The chapter adopts a systematic approach as broken down into cognate ideological components. The first subordinate stream in the light of the ongoing discourse is resource control. In the unfolding narrative, the author took more than just a cursory glance at issues of environmental degradation. In his words:
Oil extraction and production has cost the people of Rivers State and the Niger Delta extensive ecological damage… what is worse is that environmental guidelines to safeguard the people are either non-existent or observed in the breach (p.181).
Following the first subordinate stream is the presidential amnesty programme. The author sees it as a necessitation by the growing militancy and insurgency in the Niger Delta Region. He describes the programme as a “systematic way of reintegrating the former militant and non-militant groups into the economy as an urgent priority to increase employment…” (p. 198). The author further argues that the “payment of the monthly N65, 000.00 has had the unintended consequence of making some beneficiaries larger than their communities” (p. 201).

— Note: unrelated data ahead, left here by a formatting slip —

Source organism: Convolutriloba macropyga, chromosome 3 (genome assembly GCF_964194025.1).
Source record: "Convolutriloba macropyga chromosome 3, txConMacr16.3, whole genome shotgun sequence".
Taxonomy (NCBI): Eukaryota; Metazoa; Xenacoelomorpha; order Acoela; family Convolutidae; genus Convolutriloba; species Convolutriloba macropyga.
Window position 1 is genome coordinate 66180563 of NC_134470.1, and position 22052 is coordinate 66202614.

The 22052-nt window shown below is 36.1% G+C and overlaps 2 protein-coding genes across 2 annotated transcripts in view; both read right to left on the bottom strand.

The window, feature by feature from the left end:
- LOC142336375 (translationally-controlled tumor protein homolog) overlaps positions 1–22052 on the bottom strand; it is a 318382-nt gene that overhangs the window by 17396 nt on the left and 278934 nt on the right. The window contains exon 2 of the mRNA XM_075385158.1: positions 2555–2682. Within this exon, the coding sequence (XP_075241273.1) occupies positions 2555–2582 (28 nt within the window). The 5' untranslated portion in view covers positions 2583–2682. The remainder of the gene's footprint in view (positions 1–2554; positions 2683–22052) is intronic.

For cultism as a sub-stream in chapter four, the author shied away from being chronologically specific as to its origins in the state but traced its beginnings to the universities as marked by the founding of the pirates confraternity. He however attributed the snowball feature of cultism in the state to pre-democratic chieftaincy tussles in the state. In his narrative, the author commended the administration of Rt. Hon. Chibuike Rotimi Amaechi for setting up the social rehabilitation institute in Okehi as a way of positively engaging the youths.